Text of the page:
“But to come to some understanding of God, we must let the story question us… When we write, we should become a question to ourselves.”1
Part way through the thirtieth semester he rebelled. Quietly. He wondered who he thought he was and why he was advising students how to live their lives. He wondered if they believed him. When they bent over their notes or looked at him quizzically were they listening or were they merely hearing the noises he made with his mouth?
He’d lost any clear picture of his own life, obscured as it was by the constant intrusion of doubts and sleight of hand. What gave him the right — or duty — to tell other people what they should do?
He didn’t lie to others; that just wasn’t right. But he’d convinced himself he was invisible to most people and that when he left the room people forgot about him. Occasionally he doubted he could be found. And there was the stuttering moment when all his choices held an acorn of truth, every one a potential oak and no foretelling which of them would flourish.
Teaching was the vocation: to free the truth was its compelling subversion. At first it was simply teaching as he had been taught. Later, with more experience, there was something else — call it true north — needle quivering on the compass, pointing to Truth and Beauty. The goal, he thought, was to reach that which must be believed to be seen. “Faith seeking understanding,” said old Saint Anselm. But should we trust ourselves in the seeking?
There was the pebble he’d touched in his pocket all those years when the ethical and theological theories he presented became lighter than air. The pebble carried weight, had balance and smoothness, a reality that could not be kicked away. It represented the solid earthiness of humanity. It asked, “What are you going to do?”
He’d become a teacher because there was nothing he’d rather do than learn and to share what he’d learned and to bring others to the door of their own learning. All those years later he smiled, remembering that young man entering the classroom for the first time. He had seen himself part of a great stream of educators, the people who “lead others out” into new places and new ideas.
He’d discovered along the way that people wouldn’t travel to places they didn’t think existed. Or turn aside for a burning bush. Yet there were days when curiosity and imagination flared up in the classroom and the breath of the Spirit could be felt. When the light flicked up in a student’s eyes, he felt he was on holy ground.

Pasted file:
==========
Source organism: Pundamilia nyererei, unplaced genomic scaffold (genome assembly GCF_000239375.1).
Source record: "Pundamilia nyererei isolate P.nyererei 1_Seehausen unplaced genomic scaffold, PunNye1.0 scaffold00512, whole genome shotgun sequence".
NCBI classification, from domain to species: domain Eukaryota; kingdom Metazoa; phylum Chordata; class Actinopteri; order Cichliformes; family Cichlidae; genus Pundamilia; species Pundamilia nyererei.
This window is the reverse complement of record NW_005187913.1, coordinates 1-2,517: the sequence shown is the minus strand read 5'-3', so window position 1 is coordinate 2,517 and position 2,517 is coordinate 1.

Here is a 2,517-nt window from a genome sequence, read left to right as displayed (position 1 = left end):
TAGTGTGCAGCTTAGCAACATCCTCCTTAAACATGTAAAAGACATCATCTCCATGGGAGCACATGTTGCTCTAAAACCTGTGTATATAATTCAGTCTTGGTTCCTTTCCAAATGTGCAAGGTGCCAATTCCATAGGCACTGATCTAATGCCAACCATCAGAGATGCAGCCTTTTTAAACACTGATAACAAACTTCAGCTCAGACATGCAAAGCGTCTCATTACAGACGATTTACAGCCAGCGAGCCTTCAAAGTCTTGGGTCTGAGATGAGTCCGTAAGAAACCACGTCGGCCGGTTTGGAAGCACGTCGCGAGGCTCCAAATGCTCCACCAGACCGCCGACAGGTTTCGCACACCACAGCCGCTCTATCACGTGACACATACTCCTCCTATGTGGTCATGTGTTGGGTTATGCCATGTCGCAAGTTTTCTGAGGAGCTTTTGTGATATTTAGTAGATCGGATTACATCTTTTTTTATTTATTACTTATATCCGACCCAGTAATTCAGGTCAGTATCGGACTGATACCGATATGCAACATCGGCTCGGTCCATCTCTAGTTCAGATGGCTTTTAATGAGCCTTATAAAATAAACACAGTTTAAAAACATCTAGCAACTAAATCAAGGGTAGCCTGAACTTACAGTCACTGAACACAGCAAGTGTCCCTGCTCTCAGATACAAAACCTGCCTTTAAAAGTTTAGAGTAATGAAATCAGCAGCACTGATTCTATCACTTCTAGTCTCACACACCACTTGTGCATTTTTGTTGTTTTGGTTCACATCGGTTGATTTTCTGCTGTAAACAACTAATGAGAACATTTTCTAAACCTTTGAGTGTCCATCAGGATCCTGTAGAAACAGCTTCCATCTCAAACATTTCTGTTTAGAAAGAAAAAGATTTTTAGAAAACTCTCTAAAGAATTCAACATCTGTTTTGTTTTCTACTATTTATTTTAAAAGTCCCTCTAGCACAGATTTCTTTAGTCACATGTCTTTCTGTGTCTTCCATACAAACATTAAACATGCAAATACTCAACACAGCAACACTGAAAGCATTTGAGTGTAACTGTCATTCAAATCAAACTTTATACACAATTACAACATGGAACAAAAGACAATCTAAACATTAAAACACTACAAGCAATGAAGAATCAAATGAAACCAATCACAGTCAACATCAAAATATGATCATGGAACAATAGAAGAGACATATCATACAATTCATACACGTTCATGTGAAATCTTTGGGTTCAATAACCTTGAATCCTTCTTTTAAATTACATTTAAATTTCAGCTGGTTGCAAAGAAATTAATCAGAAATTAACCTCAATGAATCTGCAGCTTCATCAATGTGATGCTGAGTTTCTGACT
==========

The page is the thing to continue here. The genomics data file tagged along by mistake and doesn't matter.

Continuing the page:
Every day he carried the tools into the classroom where the students and him were building their boat of common learning. Everything they brought to the classroom went into building the boat: the scrap bits left over from previous boats, the new pieces cut and shaped for this one, parts they discovered that no one had known were there.
What they learned together would create the boat and the boat would carry them across the river at the end of the semester, and what they had learned about themselves in the building of it would help them find their paths on the other side.
There was always a river to cross in life. This would not be their last. Crossing rivers was sometimes an escape, sometimes a transition to a new life, sometimes just what had to be done at the time. What happened at the riverbank was always about making a decision.
The story of Jacob wrestling with the angel of the Lord at the River Jabbok had always transfixed him. He’d been wrestling with God for years. “Where are you?” he’d ask at four a.m. “I’m at the end of my world.”
Then he’d put a brave face on it, stride into class, and mask his fear with a discussion of God-among-us — Jesus. The same Jesus who, struggling to know himself, asked his disciples, “Who do people say that I am?”
And then, “Who do you say that I am?”
He knew this was the most important question in his life, but at four a.m. he had no clear answers. He thought he knew who he was — “I am a teacher” — but that was collapsing like a riverbank undercut by the torrent. Eventually, everything he said in the classroom sounded to him like clanging cymbals. He wondered if the corrosion within showed on his face. If doubt and hope had finally fought each other to a standstill.
Some thought Jacob’s angel was really God. That God had come to strip Jacob down to his true self and whatever transpired on the riverbank that night could only be done by God himself, face to face with Jacob.
In the darkness a figure touched him on the shoulder. He spun around, almost screamed. He was outmatched, overwhelmed. Desperation gave him tenacity. As he fought, his determination surged as his strength diminished. He’d lost himself back there, but he was ready to find himself again, even if it cost him his life.
Notes & References:
1 Cording, Robert. Finding the World’s Fullness: On Poetry, Metaphor, and Mystery. Eugene, OR: Wipf and Stock, 2019, p. 66.
Barry Casey taught religion, philosophy, ethics, and communications for 37 years at universities in Maryland and Washington, DC. He is now retired and writing in Burtonsville, Maryland. More of the author’s writing can be found on his blog, Dante’s Woods. Email him at email@example.com. His first book, Wandering, Not Lost: Essays on Faith, Doubt, and Mystery, is now available.
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